Starting construction in the Central Valley is growing more controversial as the project nears a groundbreaking late next year. At least four local governments in the Central Valley are rebelling, fearing the effect on their communities. Also, agricultural interests are gearing up for a major legal battle against the plan, while critics in urban areas question why the project is not starting in a major population center with severe traffic congestion.
OK, but there are more than four local governments still strongly supportive of the project – and they are nowhere mentioned in this article:
City of Fresno
Fresno Mayor Ashley Swearengin
City of Visalia
City of Merced
You would think that the San Joaquin Valley’s biggest city and some of its biggest counties would rate a mention. After all, their continued suport challenges Vartabedian’s claim that cities are turning against the project. If anything, Vartabedian is misleading readers by not providing a full picture of the debate over the project in the Valley.
Officials in Hanford, the Kings County seat, say their station is a gateway to downtown, one of the Central Valley’s cultural and historical attractions. They estimate that its loss would cost local businesses tens of millions of dollars a year.
“Plan B would be devastating for the Kings County economy,” said Supervisor Richard Valle of Corcoran, an opponent of the project. “We benefit tremendously from the passengers who come off those trains.”
What Vartabedian also doesn’t mention is that Hanford also bitterly opposes the HSR project, which would include a station for them. They claim to “benefit tremendously” from Amtrak passengers but are actually fighting to prevent more passengers from visiting their city. Isn’t that a rather important contradiction to explore?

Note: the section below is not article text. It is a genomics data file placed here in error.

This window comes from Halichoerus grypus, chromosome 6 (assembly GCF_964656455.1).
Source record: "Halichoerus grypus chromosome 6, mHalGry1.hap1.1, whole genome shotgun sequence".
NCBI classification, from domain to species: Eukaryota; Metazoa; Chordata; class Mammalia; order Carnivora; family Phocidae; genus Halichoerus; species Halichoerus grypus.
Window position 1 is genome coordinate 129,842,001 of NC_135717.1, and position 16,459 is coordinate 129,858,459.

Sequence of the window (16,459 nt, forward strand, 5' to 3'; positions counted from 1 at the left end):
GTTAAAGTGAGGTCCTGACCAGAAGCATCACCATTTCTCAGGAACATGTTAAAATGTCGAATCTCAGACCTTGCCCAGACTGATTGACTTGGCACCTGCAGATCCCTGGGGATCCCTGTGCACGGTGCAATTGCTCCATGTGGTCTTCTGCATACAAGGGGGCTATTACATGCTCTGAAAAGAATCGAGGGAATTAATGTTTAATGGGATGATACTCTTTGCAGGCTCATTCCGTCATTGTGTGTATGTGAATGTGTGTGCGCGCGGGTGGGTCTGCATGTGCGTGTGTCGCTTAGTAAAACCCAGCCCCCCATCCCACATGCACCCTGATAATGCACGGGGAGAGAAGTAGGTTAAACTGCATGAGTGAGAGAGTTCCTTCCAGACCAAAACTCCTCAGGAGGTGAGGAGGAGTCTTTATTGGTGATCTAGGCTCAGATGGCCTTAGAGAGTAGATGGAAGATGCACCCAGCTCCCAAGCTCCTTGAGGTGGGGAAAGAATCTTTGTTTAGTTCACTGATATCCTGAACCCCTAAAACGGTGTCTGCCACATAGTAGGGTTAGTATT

Not for Vartabedian. Investigating that might make high speed rail look good, and he will never, ever write such an article, since it would undermine his intent to make the project look bad.
To be clear, I’m not opposed to reasonable criticism of the project. It would actually be useful for someone to write an informed article about track sharing. Here’s what that article could look like (we have to do the LA Times’ work for them, apparently, since Vartabedian refuses to be objective):
• CHSRA and Amtrak agree that track sharing could work in concept
• But nobody has actually worked out what that means in practice
• Track sharing could provide A, B, and C benefits
• But it could also generate X, Y, and Z costs.
• Current ridership on the San Joaquins is #.
• Projected ridership on the HSR is ##.
• Many Valley cities and counties support HSR, for reasons 1, 2, and 3.
• Some Valley cities and counties oppose HSR, for reasons 4, 5, and 6.
• Hanford is upset that they might lose their Amtrak service.
• However, Hanford is also turning down the opportunity for a LOT more passengers by opposing HSR.
• If this issue remains unresolved, the consequences could be good (list them) or they could be bad (list them).
See, it’s really not that hard. But that also assumes a reporter wants to be objective. And we now know, beyond any doubt, that Ralph Vartabedian will not be objective when it comes to the high speed rail project.
The result is that the LA Times is doing a major disservice to its readers by biasing their reporting and leaving out crucial facts. In a democracy, an informed population is key to making good public policy. For Vartabedian, an informed population might continue to support HSR, so he has to bias his reporting to try and produce a different outcome.